Photography is Cooke’s second career. Growing up in Halifax, he played with his dad’s Kodak Instamatic and devoured National Geographic. By high school, the camera was his key to a social life … and to kissing the yearbook editor in the darkroom. In college, “I was the guy with the camera,” he says. “I’d walk around and talk to people and shoot pictures.” But he never considered it a career. He earned his degree in psychology and human resources and leveraged his flair for computers into a career in information technology, working in the real estate division of Bank of America in Charlotte, North Carolina. WIth the home mortgage crisis in full swing and a family that was growing, Cooke left his job and he and his wife, Susie, moved back to Nova Scotia in 2010.

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He had continued photography as a hobby, purchased a Nikon D80, and discovered the potential of digital photography. Why not use it as a potential earner while looking for his next career move. Cooke chose wedding photography because it entails all genres: portraiture, fashion, photojournalism, food, boudoir, art.

“Wedding photography is a perfect place for someone who is starting out to be a jack-of-all-trades and a master of none,” he says. “And you will master some along the way and learn what you love.” Through Craigslist he offered free wedding photography for practice, and out of a couple dozen responses, he worked three weddings. Meanwhile, a friend hired him to shoot her wedding at Kiawah Island near Charleston, South Carolina. He built a website and, with his analytics know-how, peppered it with the keyword “Halifax.” Google began listing it high on Nova Scotia searches, and couples in Canada’s Maritime region were coming across a seemingly local photographer doing photojournalism-style wedding photography like they’d never seen before. When Susie got a government job in Halifax and they returned to their hometown, Cooke booked 50 weddings in the first year. “Well, I guess I’m a photographer now,” he told himself.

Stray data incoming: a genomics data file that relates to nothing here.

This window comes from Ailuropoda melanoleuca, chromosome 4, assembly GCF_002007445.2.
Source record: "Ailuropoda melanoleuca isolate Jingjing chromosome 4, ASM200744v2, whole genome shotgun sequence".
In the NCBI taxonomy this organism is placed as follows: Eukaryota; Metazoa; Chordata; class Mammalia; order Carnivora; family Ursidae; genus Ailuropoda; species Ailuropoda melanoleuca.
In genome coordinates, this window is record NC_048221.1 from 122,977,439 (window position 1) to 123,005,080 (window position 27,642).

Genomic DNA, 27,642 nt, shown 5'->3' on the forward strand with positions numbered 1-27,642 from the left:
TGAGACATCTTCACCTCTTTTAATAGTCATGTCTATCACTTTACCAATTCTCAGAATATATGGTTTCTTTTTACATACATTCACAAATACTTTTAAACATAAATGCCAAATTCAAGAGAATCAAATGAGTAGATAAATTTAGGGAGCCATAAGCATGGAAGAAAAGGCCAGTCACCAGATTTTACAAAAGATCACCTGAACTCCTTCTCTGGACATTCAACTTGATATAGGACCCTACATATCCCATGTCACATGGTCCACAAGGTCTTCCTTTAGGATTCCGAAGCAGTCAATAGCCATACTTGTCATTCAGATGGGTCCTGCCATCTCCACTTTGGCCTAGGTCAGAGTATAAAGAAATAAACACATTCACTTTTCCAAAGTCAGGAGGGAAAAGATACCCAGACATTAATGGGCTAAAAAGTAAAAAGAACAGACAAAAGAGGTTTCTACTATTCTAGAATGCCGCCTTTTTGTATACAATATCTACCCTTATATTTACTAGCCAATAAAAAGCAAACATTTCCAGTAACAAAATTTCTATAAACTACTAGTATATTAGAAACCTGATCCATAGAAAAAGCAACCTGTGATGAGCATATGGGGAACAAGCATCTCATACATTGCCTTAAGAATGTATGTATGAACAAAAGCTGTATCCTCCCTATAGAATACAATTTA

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With business growing wedding by wedding, he formally named his studio Cooked Photography in 2014 (inspired by a drunk groomsman who asked, “What are you cooking up next?”) so that his associate, Nauss, could begin building her own client base. He’s expanding into food and corporate photography, relying on his studio’s downtown Halifax location and his tried-and-true business model: making friends with neighboring restaurants and businesses.

Among the first weddings he worked, that of his friend on Kiawah Island was perhaps the most important. Not only was it a paying gig, but it showcased him as a destination wedding photographer. A photograph of the couple on a beach amid palmettos became his first advertisement. But what set this wedding apart from others wasn’t the location; it was the circumstances. “It was with people I love. I knew I needed to show beautiful light and a beautiful couple and beautiful places, but for me, this was a marketable wedding because I felt a connection with the people. The stars were aligning.”  

Eric Minton is a writer and editor in Washington, D.C.